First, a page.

Disciples of Shaolin (1975)

Posted in Reviews by - October 19, 2019
Disciples of Shaolin (1975)

Alexander Fu Sheng‘s tragi-comic embodiment of the xiao xi (‘little kid’) persona was never more fully realised than in this triumphant kung fu film. He steals every scene as the rebellious orphan Guan Feng-yi, who arrives in town as a sassy, barefoot bumpkin with exceptional martial arts skills and zero respect for authority. He winds up progressing far at a textile factory because of his fists, rallying his co-workers and protecting the bosses from unscrupulous Manchus intent on taking over the joint. His buddy, another master fighter (played by Chi Kuan-chun), faces his oppressors in a slightly different way, and the two form a yin-yang brotherhood of resistance; one impulsive, reckless, and boundless, the other restrained, virtuous and dignified. Fu Sheng’s boyish hero inevitably becomes corrupted by vice before his fable-like downfall. The rags-to-riches story feels closely aligned to one of Chang Cheh‘s earlier hits, The Boxer from Shantung, rather than part of his ‘Shaolin cycle’ of films made with the fight choreographers Lau Kar-leung and Tang Gaai, and the script writer Ni Kuang. The English title is a bit of a misnomer (Shaolin is never referenced in the film), but its Chinese title, The Hung Boxing Kid, explains its Shaolin connection in the form of Hung Gar kung fu, a southern Shaolin style created by Hung Hei-kwan whose adventures are chronicled in both Heroes Two and Men from the Monastery. The film’s premise highlights what has become of the rebel fighters who escaped the ashes of the temple and continue to fight injustice within their own communities. It also, ultimately, highlights the futility in their cause. The film would prove to be one of Lau Kar-leung’s last collaborations with Chang Cheh before moving back to Hong Kong to direct his own pictures, leaving Chang to toil with his own projects in relative isolation under his own Shaw Brothers subsidiary based in Taiwan. The film’s excellent balance of character, story, comedy, hubris and sublime choreography make this a must-watch; not to mention a great star turn from Fu Sheng who exudes charm and confidence. Lau Kar-leung would later help to remake the film as The Bare-footed Kid in 1993.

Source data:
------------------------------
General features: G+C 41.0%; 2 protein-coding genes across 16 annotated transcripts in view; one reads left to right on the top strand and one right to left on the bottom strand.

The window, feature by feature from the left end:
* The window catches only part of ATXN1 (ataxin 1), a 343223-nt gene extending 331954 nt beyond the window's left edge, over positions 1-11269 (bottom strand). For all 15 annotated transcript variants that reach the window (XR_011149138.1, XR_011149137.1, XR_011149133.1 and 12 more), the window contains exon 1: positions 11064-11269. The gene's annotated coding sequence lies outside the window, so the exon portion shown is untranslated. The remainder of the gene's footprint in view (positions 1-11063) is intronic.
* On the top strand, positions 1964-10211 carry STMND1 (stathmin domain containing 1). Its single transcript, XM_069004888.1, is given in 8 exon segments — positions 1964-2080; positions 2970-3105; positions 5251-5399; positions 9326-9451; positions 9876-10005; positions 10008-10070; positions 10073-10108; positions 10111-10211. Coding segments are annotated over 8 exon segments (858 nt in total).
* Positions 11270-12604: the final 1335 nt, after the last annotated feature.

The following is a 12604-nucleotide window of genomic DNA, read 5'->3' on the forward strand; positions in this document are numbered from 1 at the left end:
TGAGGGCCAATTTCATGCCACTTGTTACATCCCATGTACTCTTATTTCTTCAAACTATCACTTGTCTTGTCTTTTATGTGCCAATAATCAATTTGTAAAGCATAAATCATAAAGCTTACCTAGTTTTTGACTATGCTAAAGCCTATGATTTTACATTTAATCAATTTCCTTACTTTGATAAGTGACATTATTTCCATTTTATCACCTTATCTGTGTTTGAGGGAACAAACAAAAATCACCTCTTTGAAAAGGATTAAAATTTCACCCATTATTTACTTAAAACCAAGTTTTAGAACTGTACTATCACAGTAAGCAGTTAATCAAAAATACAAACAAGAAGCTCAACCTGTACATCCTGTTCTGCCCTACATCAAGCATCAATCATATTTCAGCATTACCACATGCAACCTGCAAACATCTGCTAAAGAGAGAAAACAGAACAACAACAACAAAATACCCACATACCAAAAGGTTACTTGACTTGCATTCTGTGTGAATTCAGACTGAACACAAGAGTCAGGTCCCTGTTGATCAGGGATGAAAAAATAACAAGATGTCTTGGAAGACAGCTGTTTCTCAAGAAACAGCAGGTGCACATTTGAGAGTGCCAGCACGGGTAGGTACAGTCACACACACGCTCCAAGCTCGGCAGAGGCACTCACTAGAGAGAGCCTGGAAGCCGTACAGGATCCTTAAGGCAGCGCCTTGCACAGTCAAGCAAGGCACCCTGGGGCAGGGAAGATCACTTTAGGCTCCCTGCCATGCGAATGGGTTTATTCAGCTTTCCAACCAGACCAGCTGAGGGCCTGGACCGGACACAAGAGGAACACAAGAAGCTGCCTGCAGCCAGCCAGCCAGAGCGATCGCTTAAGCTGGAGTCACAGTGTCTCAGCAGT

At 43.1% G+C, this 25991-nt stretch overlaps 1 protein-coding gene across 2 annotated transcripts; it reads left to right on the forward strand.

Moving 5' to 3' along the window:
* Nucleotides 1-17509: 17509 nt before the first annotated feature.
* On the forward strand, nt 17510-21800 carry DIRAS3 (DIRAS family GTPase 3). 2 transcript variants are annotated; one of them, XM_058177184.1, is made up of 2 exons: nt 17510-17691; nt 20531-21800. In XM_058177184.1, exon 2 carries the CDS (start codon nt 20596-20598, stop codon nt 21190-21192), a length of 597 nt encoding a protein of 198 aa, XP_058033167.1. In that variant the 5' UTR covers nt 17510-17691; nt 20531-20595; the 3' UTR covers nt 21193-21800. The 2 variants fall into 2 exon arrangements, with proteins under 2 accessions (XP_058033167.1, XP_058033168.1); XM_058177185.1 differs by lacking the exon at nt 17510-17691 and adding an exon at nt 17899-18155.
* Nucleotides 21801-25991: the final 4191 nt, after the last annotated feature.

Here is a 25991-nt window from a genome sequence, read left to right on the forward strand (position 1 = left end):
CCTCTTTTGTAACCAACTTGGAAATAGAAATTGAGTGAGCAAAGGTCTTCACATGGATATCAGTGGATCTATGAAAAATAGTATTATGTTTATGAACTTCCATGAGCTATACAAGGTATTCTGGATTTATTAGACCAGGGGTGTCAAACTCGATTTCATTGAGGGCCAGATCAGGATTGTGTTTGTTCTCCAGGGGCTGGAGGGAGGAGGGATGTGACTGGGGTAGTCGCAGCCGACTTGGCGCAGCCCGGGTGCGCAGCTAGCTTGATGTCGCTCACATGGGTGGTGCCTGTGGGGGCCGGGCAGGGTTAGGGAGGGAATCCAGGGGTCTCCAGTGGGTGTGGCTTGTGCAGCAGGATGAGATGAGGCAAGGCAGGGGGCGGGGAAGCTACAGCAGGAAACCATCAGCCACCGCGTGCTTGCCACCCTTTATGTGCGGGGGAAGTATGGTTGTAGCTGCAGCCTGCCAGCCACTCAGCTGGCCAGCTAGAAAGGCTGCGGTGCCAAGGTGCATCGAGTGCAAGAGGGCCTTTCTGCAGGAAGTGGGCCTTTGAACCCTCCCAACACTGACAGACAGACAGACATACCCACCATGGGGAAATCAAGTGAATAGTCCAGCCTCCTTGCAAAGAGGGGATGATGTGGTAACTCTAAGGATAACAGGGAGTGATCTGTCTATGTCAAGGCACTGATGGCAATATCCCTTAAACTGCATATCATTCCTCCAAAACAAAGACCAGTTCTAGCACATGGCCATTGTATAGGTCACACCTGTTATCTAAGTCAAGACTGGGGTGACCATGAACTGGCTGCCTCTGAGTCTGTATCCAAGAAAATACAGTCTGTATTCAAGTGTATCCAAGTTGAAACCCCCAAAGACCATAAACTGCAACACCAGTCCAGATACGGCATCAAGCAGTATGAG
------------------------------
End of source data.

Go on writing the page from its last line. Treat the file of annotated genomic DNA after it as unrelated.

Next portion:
AKA: The Hung Boxing Kid; Invincible One.

This post was written by
Editor and creator of Kung Fu Movie Guide and the host of the Kung Fu Movie Guide Podcast. I live behind a laptop in London, UK.

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